The museum tells the story of one of the most sensational crimes that was ever committed. In the late 1880s, a series of murders sent shock waves through Victorian London. The victims were all poor East End women. All had been murdered with ferocious brutality. The murderer used a knife to slit the throats of his victims, and then, most horrifically, mutilated their dead bodies. These crimes became known as the ‘Jack the Ripper’ murders.
The murderer was never caught, and the Metropolitan Police officially closed the case after four years. However, the passage of time has not diminished public interest in the mystery. Jack the Ripper continues to grip the public’s imagination and every few years a new theory emerges as to who the murderer might have been. The women who were unfortunate enough to meet Jack the Ripper on a dark night in 1888 were real people. All lived in the East End and walked the same streets that visitors to the Jack the Ripper Museum stroll through today. The Jack the Ripper Museum is as much about the victims, as it is about the crimes and the suspects.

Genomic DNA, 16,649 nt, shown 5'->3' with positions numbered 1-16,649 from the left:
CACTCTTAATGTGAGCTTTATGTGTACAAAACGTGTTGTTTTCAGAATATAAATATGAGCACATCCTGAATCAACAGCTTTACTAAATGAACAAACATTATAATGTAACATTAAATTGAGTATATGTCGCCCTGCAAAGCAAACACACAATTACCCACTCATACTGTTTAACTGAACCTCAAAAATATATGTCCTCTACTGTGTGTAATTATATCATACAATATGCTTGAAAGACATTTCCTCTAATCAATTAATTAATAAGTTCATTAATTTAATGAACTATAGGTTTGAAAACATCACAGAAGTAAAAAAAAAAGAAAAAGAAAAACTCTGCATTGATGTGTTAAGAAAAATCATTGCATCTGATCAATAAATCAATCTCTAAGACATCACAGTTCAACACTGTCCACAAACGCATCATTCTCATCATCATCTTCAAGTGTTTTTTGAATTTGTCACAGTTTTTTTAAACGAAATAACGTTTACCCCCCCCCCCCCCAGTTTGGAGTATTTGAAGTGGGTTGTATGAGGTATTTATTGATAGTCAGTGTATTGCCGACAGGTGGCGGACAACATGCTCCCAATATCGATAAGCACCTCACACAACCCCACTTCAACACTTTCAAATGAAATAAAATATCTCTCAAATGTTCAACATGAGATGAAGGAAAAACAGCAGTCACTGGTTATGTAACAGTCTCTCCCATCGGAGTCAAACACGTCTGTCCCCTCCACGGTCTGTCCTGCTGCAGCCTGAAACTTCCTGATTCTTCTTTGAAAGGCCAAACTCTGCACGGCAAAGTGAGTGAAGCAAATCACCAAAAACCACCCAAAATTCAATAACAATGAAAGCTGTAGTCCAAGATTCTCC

The mystery surrounding Jack the Ripper continues to inspire a never-ending stream of books, films and television programmes, all reimagining what might have happened and often fictionalising the facts. But make no mistake: this is no fictional story. These crimes really happened. The terrible events of 1888 shocked Victorian London and left a legacy of concern that eventually helped engineer real improvements to the lives of the poor.
THE BATTLE OF CABLE STREET
The Battle of Cable Street took place on Sunday 4 October 1936 in the East End of London. It was a clash between the Metropolitan Police, overseeing a march by members of the British Union of Fascists, led by Oswald Mosley, and various anti-fascist demonstrators, including local Jewish, socialist, anarchist and communist groups...
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